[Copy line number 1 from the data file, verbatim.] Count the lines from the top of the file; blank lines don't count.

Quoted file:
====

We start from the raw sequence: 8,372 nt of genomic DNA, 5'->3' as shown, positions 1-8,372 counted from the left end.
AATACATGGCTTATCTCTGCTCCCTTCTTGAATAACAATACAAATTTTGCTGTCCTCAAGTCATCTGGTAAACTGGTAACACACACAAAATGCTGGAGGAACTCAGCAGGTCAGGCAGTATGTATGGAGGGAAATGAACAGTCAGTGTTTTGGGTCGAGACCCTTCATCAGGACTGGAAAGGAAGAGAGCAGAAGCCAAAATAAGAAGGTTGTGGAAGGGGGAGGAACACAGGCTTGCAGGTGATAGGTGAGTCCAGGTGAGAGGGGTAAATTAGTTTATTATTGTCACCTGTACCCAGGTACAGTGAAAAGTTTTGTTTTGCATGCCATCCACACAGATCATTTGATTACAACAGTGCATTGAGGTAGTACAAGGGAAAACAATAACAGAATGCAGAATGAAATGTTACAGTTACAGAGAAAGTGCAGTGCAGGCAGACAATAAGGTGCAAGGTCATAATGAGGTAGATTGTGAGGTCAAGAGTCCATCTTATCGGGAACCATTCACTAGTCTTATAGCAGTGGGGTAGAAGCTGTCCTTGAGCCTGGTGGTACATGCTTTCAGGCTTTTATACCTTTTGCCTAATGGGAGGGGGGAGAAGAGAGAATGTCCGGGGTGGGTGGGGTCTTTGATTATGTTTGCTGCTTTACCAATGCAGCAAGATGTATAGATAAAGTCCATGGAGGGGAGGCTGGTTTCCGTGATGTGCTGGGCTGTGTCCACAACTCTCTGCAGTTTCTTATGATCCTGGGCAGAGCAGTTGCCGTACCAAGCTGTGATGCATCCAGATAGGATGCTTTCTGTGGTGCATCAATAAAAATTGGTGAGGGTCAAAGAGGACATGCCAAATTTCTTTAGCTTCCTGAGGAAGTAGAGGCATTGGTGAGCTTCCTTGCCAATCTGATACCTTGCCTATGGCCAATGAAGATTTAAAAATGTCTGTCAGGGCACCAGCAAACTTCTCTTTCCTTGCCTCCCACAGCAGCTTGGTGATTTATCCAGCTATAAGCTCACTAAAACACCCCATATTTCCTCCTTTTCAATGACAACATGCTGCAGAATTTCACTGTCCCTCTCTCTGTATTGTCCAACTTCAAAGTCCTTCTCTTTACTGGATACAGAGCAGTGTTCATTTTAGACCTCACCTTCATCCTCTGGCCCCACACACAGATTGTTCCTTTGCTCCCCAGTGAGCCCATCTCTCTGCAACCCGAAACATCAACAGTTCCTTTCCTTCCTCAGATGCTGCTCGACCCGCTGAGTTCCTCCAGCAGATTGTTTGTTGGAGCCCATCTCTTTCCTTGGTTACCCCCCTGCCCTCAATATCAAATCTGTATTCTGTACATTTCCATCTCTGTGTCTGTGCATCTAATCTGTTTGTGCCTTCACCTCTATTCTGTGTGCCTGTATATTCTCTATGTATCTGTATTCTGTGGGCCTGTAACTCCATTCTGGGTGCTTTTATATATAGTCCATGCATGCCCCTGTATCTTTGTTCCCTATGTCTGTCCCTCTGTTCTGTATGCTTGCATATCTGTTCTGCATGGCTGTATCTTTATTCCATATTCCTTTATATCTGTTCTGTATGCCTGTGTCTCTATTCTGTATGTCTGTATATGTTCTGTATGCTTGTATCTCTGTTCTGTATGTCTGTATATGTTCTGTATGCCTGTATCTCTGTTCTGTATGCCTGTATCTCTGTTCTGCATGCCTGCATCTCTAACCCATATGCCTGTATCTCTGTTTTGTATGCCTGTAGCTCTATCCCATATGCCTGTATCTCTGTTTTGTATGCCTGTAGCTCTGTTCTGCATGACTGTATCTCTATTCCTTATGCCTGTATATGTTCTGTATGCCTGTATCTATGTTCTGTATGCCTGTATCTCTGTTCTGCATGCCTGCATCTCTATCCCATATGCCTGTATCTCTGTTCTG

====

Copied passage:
We start from the raw sequence: 8,372 nt of genomic DNA, 5'->3' as shown, positions 1-8,372 counted from the left end.